Where does groundwater come from?

Groundwater is an important part of the water cycle. It comes from rain, snow, sleet and hail that soak into the ground. The water moves down into the ground because of gravity, passing between particles of soil, sand, gravel, or rock, until it reaches a depth where the ground is filled, or saturated, with water. The area that is filled with water is called the saturation zone and the top of this zone is called the water table. The water table may be very near the ground’s surface or it may be hundreds of meters below.

Although groundwater exists everywhere underground, some parts of the saturated zone contain more water than others. An aquifer is an underground formation of permeable rock or loose material which can produce useful quantities of water when tapped by a well. These aquifers may be small, only a few hectares in area, or very large, underlying thousands of square kilometers of the earth’s surface.

Even if groundwater is not used by people, it may still play an important role in the local environment and sustain rural livelihoods that way. Plants may tap into it with their roots and animals may drink it when it comes to the surface as springs.

If groundwater is underground, how do we get it out?
Under natural conditions water in aquifers is brought to the surface through a spring or can be discharged into streams or wetlands. Water in aquifers is brought to the surface naturally by means of a spring, a borehole or can be discharged into lakes, streams or the ocean. We as humans can abstract groundwater through a borehole which is drilled into the aquifer.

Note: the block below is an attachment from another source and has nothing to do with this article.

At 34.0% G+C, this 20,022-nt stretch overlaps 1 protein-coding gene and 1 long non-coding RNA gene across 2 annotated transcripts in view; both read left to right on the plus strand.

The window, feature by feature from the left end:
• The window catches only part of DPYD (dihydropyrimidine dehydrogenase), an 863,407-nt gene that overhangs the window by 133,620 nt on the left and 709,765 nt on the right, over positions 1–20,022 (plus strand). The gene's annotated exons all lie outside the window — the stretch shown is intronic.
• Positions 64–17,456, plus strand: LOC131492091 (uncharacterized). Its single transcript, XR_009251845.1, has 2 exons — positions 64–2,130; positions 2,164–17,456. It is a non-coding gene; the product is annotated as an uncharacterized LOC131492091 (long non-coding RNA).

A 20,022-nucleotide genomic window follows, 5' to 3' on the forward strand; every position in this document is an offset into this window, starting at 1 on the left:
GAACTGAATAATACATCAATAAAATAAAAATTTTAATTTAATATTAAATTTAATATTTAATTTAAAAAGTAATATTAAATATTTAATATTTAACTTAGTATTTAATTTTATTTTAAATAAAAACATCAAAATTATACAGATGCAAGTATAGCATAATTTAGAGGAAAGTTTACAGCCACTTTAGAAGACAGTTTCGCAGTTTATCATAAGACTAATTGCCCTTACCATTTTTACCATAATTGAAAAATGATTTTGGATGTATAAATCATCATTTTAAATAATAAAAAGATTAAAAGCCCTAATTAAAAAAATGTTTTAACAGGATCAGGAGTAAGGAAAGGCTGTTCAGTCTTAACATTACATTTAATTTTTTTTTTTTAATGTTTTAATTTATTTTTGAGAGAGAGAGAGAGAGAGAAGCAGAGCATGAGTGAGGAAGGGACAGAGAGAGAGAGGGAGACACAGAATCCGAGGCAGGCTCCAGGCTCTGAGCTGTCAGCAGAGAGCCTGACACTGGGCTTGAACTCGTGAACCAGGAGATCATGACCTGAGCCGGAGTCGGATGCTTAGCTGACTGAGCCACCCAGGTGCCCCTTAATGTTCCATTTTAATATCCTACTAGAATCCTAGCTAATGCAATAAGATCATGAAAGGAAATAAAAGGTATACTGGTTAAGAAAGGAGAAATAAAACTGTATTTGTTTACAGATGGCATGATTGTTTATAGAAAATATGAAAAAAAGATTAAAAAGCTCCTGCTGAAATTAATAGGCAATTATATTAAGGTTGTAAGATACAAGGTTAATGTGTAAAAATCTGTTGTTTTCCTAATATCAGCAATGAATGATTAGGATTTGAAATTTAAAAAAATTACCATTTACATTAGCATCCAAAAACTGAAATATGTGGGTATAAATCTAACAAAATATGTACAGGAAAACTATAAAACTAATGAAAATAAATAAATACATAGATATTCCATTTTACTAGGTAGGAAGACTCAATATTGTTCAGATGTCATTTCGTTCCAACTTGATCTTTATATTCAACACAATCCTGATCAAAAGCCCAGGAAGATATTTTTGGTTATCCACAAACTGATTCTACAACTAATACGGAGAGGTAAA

Once a successful borehole has been drilled, we can equip it with any of the following equipment: (the choice is influenced by the specific intended use of the water, e.g. for drinking water, water supply to municipality, irrigation and other):
handpump – especially if yield of borehole is low, mainly in rural areas,
windpump – mainly on farms, can maintain higher yields,
electrical pump/diesel pump – usually when borehole yield is higher, higher assurance supply, or
playpump – effective when borehole yield is low, mainly for water supply at schools. (read more / watch the video about this innovative design at http://www.playpumps.org)
Boreholes require sophisticated technology with the right appropriate technical design, together with proper knowledge of the aquifer. Unfortunately, the importance of good quality borehole design and construction is often underestimated. The lifetime of a borehole and the efficiency of its functioning depend directly on the materials and the technology used. Borehole “failure” is often not linked to aquifer performance, but to the incorrect design and construction of the hole.